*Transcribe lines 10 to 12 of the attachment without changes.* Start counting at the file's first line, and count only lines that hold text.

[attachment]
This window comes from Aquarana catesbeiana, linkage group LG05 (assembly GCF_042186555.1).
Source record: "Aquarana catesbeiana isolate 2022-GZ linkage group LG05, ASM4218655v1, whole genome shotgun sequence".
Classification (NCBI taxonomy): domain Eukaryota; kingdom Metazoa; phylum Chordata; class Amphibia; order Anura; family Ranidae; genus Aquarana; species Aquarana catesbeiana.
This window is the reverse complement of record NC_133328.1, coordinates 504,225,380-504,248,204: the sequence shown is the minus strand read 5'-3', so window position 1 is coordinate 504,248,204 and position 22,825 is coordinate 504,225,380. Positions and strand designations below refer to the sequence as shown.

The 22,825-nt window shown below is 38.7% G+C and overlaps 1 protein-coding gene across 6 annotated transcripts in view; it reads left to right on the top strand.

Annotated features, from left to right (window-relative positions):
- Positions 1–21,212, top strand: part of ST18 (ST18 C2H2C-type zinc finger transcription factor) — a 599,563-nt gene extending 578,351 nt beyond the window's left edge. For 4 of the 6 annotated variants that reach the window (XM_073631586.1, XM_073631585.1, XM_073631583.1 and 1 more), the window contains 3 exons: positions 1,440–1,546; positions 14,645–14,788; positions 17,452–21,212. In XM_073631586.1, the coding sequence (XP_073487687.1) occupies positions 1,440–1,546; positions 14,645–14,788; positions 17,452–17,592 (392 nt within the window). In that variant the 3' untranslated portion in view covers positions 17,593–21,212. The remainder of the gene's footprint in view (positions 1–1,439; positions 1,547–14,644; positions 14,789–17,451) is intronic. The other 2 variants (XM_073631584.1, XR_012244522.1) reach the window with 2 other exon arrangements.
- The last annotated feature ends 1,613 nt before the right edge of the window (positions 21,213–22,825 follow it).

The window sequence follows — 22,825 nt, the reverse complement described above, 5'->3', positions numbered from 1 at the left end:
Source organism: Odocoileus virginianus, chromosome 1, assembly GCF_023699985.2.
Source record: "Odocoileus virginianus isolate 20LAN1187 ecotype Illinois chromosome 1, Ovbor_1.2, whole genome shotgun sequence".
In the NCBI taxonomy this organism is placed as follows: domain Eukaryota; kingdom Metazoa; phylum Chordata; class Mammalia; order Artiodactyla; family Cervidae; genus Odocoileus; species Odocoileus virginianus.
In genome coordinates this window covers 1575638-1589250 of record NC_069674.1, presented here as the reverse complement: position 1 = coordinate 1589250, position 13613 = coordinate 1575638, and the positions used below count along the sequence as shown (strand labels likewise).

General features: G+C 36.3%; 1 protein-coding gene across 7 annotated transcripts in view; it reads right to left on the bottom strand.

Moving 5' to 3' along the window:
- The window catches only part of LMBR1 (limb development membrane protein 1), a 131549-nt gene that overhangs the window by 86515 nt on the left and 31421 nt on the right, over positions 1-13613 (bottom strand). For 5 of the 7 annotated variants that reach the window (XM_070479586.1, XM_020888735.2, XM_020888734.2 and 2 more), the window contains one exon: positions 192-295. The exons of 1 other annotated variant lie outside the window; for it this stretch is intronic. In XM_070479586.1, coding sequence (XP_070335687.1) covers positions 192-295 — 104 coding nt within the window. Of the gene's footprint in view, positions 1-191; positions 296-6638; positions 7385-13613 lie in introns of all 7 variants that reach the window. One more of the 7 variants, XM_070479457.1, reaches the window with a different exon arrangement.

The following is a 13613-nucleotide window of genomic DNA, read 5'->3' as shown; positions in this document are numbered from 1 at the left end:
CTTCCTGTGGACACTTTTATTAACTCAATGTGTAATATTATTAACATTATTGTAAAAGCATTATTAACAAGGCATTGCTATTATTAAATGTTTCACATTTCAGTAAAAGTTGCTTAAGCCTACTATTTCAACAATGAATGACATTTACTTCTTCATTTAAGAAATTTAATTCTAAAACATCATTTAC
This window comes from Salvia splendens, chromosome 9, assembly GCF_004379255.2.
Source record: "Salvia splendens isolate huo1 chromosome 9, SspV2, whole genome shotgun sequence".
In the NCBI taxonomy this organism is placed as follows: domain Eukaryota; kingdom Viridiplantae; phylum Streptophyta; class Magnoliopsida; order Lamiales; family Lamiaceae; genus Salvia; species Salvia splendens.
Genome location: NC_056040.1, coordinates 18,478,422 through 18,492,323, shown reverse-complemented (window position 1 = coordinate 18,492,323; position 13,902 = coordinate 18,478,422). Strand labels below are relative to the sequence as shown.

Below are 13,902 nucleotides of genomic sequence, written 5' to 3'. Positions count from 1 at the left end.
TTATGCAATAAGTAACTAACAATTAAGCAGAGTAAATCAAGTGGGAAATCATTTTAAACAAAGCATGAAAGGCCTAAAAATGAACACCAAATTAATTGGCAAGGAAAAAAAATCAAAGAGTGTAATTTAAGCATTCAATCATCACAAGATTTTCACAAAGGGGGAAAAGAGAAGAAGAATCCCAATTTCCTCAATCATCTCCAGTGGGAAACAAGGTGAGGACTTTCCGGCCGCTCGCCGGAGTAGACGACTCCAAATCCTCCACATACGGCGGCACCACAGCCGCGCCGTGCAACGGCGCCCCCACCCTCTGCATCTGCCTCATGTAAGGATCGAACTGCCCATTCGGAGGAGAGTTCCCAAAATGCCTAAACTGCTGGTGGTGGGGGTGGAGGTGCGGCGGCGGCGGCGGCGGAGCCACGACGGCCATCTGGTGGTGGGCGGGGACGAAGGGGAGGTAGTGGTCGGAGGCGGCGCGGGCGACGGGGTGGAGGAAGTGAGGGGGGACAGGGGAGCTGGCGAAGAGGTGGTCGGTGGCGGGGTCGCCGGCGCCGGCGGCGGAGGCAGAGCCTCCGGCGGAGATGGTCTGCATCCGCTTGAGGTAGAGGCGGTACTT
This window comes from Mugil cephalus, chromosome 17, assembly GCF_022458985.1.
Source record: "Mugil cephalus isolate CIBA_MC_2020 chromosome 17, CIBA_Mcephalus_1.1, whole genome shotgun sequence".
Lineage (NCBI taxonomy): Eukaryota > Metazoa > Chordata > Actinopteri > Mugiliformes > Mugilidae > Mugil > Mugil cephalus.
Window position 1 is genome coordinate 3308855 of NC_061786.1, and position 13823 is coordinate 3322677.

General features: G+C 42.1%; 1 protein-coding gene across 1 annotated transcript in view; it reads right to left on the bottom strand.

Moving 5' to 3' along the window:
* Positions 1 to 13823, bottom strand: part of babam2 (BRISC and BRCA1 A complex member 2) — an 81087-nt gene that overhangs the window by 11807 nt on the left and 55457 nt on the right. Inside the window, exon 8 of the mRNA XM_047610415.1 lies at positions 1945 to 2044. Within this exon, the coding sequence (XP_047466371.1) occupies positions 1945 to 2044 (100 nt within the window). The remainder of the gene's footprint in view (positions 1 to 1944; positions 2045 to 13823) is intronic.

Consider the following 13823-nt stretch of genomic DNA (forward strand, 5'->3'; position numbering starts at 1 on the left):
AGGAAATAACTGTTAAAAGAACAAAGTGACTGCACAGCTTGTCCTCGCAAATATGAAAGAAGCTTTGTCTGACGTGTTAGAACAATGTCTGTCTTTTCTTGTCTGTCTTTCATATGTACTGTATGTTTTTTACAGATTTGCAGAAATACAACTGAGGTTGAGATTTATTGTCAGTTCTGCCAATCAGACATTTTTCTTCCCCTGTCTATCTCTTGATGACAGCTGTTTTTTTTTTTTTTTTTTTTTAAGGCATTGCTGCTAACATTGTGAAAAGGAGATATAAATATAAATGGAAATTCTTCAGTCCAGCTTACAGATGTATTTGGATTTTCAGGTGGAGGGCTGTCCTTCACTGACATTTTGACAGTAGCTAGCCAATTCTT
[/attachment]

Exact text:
Source organism: Odocoileus virginianus, chromosome 1, assembly GCF_023699985.2.
Source record: "Odocoileus virginianus isolate 20LAN1187 ecotype Illinois chromosome 1, Ovbor_1.2, whole genome shotgun sequence".
In the NCBI taxonomy this organism is placed as follows: domain Eukaryota; kingdom Metazoa; phylum Chordata; class Mammalia; order Artiodactyla; family Cervidae; genus Odocoileus; species Odocoileus virginianus.